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Introduction to Performance Analysis of HPC applications

A performance analysis of HPC applications is usually conducted with the goal of optimization. Optimizing an application is always desirable, as it often provides performance gains that translate into running either more simulations, or being able to scale to run bigger, more detailed simulations.

However, optimizing applications is hard. Optimization can not be automated with existing tools (other than what compilers already do). It requires access to the source code, a deep knowledge of how the code works, and the skill to change it in a way that improves the performance. This access, knowledge, and skill which may not be available to all users. Even if one had such access, knowledge, and skill, it is often not obvious where an application might be spending time. This is especially true for HPC applications, where MPI processes run on different nodes and communicate over the network to make progress. Static analysis of the application source code is often not enough to identify potential opportunities for optimization.

A dynamic analysis can reveal useful runtime characteristics about the application. This what is usually meant by Performance Analysis. Applications are instrumented using a performance analysis framework, which will add extra code into the application. When the application is run, this code will spill out timings and other performance-related metrics in a format that allows us to analyze and better understand what the application is doing, and essentially where it is spending time. The instrumentation itself can be automated with great results, but one has also the option to manually instrument the code by carefully placing tracing calls wherever desired. (Of course, manual instrumentation will tie the code to the specific framework being used.) Understanding in sufficient detail what is happening during execution allows to draw conclusion as to which part of the code can be optimized.

Various performance analysis frameworks exist. Some of them allow the instrumentation and gathering of performance metrics without recompiling the application, but most expect a recompilation of the application to take place. In addition, these frameworks also provide tools to visualize and inspect the gathered data.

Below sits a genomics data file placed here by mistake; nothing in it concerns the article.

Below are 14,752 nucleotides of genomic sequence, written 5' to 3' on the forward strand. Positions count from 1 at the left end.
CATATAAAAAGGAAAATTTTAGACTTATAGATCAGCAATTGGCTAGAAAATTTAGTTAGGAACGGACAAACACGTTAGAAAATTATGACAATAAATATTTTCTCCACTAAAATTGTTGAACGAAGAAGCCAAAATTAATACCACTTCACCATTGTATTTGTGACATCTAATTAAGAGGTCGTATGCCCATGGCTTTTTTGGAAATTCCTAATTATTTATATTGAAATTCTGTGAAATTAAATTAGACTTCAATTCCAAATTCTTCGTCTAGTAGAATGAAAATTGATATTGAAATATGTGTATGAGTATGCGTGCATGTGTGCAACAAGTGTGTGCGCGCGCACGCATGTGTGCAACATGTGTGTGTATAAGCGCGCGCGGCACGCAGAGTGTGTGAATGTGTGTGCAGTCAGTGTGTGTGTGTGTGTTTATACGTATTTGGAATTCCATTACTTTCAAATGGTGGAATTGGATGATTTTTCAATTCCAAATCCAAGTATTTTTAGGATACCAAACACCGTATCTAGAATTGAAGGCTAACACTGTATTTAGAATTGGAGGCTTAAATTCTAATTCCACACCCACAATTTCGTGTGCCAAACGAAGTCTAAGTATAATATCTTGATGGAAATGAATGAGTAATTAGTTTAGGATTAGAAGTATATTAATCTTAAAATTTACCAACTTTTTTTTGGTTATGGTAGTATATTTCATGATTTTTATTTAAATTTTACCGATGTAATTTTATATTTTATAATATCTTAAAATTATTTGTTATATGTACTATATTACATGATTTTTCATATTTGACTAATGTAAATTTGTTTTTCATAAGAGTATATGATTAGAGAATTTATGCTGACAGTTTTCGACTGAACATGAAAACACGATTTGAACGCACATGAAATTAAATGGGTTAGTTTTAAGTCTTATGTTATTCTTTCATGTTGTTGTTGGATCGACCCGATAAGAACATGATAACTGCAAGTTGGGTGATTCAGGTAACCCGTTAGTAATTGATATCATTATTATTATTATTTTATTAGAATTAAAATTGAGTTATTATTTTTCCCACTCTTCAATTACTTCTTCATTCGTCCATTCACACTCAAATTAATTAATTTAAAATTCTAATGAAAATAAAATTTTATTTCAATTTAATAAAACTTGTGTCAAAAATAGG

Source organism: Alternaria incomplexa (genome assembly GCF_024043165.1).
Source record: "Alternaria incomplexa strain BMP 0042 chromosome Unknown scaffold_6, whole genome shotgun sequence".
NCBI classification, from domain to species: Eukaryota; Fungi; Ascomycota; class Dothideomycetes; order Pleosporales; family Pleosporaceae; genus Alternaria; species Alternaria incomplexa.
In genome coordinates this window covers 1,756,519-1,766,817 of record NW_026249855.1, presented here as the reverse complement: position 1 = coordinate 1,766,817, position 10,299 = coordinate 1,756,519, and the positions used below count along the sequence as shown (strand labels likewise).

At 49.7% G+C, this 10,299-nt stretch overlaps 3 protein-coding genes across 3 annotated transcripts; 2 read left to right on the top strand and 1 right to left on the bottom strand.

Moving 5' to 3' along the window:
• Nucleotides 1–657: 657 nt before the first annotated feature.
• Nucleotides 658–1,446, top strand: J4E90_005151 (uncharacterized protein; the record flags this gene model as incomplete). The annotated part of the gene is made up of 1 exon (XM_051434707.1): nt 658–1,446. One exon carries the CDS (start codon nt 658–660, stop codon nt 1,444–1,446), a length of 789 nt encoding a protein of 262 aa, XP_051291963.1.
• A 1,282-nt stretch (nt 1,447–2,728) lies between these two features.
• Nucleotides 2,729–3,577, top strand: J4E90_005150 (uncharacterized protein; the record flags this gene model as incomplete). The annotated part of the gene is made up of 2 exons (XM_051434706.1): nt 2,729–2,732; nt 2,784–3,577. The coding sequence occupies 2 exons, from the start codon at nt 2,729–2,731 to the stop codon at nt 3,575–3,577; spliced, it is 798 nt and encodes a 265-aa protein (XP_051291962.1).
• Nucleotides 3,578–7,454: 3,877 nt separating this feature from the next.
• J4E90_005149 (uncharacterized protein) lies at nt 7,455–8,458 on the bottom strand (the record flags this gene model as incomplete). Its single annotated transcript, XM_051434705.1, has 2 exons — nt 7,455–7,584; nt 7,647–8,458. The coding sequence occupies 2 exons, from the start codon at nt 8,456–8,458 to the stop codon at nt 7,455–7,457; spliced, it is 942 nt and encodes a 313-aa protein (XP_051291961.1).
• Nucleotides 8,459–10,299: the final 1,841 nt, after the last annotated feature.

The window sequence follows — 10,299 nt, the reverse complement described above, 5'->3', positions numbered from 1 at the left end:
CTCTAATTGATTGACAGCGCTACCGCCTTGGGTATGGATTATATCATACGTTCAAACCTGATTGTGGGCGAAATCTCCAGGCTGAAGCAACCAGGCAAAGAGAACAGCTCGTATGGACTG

The workflow is often loosely based on the following steps:

  1. Instrument application. Optionally, one can define filters to select which metrics to gather.
  2. Measurement: running the instrumented application.
  3. Analysis using data visualization tools.
  4. Optimization. Change application source according to what was learnt from Analysis.
  5. Goto 1.

In reality, these steps are not linear and there may be more steps. Additional steps, such as recompiling binaries with debug symbols, are often required but not shown above. In particular, the workflow often distinguishes between two kinds of measurement: profiling, and tracing.

Profiling is based on sampling, and produces summarized statistics, such as how often a function was called, or how often an event happened. Profiles are lightweight in the sense that they are easy to obtain (this process often works without much planning or configuration), and the data are not too large, therefore incurring a very low overhead on the computation. Following a profile, the summarised application statistics can be analyzed. Sometimes these summarised data are enough to observe relevant application behaviour, such as precentage of time spent in communication vs. computation.

Tracing involves generating data at a fine-grained level of detail, i.e. logging every single call to each function. Tracing is not based on sampling like profiles are, and therefore contain a much higher level of detail. However, this amount of detail comes at a cost. The resulting data sets can be huge, to the point where the generation of the trace can interfere with the runtime of an application.

For this reason, iteration over the Measurement and Analysis steps is advisable. First, profile data is generated, and the resulting information is used to create a tracing filter that minimizes overhead and total trace size. For example, a filter could exclude very short and frequently called functions. Second, the instrumented application is run with tracing enabled, using a filter if necessary, to create detailed fine-grained traces. If the overhead on the trace run is not too large, the resulting traces can then be used to study and understand very detailed application behaviour.

Well known performance analysis frameworks are, in no particular order:

  1. Score-p
  2. Scalasca (which depends on and improves Score-p)
  3. TAU
  4. Intel Parallel Studio